Yet, only 1 per cent of all the other nations of the world recognise a constitutional right to keep and bear arms. The idea that individuals have a fundamental right to purchase and possess firearms has been resoundingly rejected by 185 of the world’s 188 nations.
Finally, a reader comes up with an interesting idea: require gun owners to carry insurance:
I am a daily reader of your blog, and I very much appreciate your recent posts on the Newtown killings specifically, and gun control generally. I am a high school teacher in a small, rural upstate NY community where guns are a very important part of the culture. I frequently hear those who are anti-control say silly things such as, "guns don't kill, people kill. You would not ban cars because people are killed in accidents?", or some such related thing. Given that these people like to push that analogy, I propose that gun owners are required to insure their guns against any future violence, intended or accidental, that those guns might be responsible for either by the owner or some other individual who was able to obtain them. We would have different rates for different guns. A small gun such as a one shot derringer would have a relatively low premium. A semi-automatic would have a much higher premium. Following the car analogy, in the same way that you have to present proof of insurance to the DMV to get a car registered, you must present proof of insurance before a gun can be sold to you. Think of all the fun actuaries would have calculating the premiums on the various guns. If you pay a premium on each gun you own, that may go a long way toward reducing the number of fire arms people own without having to put in place any ban. These are my thoughts, for whatever they are worth. Again, thanks for the blog, it really is refreshing to find a voice of reason in the blogosphere.
ANOTHER READER writes:
Unlike, I expect, the large majority of people w/ a PhD in philosophy, I have a pretty fair amount of experience with guns. My father was a police officer for 30+ years, and my younger brother is a police officer now. I've shot guns since I was quite young. We had a fair number of guns at my house while I was growing up- what was, at the time, the standard-issue police .357 revolver, a snub-nose .38 revolver (my father's "off-duty" gun, and the main one he carried when he did various sorts of "plain-clothes" work for 10 years or so), a .22 pistol, and a fairly old 7mm hunting rifle. Sometimes my older brother, who liked to hunt a lot, had a shot gun and a hunting rifle. I've shot all of these guns, and many more. I shot in boy scouts and in hunter's education (though I didn't like hunting- among other things, it involved getting up at 4am in cold weather.) I've shot .44 and 9mm pistols such as Glocks, several times (and am a pretty good shot, if what I'm shooting at holds still and doesn't shoot back.) I rather enjoy target shooting. I am nominally the owner of a retired police .357 revolver, though I've only had it in my possession for less than a year- when I moved to go to grad school for the first time I gave it to my father to keep- not being an idiot, I knew perfectly well that it was more likely to be dangerous to me to have it around than to help me, and all I ever wanted to do w/ it anyway was target shoot, but that had become too expensive, and it was too difficult to keep in that state anyway. I've never regretted not having it with me.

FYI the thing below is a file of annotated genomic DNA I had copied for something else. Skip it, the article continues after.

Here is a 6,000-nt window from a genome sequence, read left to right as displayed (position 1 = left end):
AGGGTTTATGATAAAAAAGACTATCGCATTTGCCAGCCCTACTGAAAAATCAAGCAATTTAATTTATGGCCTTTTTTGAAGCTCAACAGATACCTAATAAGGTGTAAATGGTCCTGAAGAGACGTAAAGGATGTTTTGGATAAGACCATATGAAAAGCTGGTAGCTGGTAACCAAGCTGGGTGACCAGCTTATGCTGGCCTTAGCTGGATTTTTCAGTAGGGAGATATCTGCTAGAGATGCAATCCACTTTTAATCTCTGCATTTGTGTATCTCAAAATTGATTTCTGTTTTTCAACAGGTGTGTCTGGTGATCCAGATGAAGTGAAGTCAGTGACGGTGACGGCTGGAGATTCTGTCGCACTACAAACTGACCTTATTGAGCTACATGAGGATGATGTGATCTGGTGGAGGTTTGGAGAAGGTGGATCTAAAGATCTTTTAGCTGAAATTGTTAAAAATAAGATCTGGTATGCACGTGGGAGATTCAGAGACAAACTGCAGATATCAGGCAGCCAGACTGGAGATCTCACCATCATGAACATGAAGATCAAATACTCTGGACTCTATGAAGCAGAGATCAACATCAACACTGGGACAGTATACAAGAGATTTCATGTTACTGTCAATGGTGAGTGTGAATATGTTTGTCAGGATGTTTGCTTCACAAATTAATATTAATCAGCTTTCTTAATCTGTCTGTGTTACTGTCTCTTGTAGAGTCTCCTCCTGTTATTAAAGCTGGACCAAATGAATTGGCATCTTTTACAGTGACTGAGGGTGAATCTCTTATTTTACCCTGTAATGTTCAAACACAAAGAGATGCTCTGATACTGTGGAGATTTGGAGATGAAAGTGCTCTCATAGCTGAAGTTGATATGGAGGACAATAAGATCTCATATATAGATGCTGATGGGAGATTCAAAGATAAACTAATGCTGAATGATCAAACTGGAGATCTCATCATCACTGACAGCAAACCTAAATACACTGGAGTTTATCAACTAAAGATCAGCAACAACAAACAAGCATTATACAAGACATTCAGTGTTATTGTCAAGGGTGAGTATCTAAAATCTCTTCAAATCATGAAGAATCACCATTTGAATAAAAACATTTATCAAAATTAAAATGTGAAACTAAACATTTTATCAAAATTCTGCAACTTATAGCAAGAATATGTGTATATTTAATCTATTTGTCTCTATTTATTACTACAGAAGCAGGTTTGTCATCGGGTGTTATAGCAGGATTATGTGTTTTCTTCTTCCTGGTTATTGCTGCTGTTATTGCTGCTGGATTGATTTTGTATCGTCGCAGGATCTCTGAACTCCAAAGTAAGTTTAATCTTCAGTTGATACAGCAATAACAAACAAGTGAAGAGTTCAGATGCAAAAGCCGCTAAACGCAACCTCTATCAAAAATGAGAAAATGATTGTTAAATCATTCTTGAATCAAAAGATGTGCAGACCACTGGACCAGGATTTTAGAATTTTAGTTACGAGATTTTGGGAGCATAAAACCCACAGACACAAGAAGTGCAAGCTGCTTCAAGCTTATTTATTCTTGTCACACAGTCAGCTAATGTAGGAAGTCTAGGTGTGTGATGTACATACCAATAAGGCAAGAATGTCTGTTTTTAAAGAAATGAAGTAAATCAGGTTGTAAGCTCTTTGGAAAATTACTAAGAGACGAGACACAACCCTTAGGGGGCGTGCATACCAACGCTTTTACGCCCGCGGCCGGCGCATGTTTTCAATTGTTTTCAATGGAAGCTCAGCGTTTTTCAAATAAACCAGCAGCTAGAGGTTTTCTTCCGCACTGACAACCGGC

I say this to show that I have some personal knowledge of these things. This isn't to fall into the dumb idea that only people w/ experience with guns can talk about them, but to suggest that I have some personal experience to ground what follows. The "gun control law that would actually work" article you link to is pretty good, and I agree with most of it (though I think the "assault weapons ban" was less pointless than is suggested.) Mostly, though, I wanted to say something about the update, where "speed loaders" for revolvers are mentioned. I know these things very well, as they were standard issue for police officers when they used to carry revolvers. (In fact, I used to think they were fun to play with- we'd use them, w/ the bullets, as if they were bombers while playing w/ plastic army-men.) Here's a picture of a typical speed loader.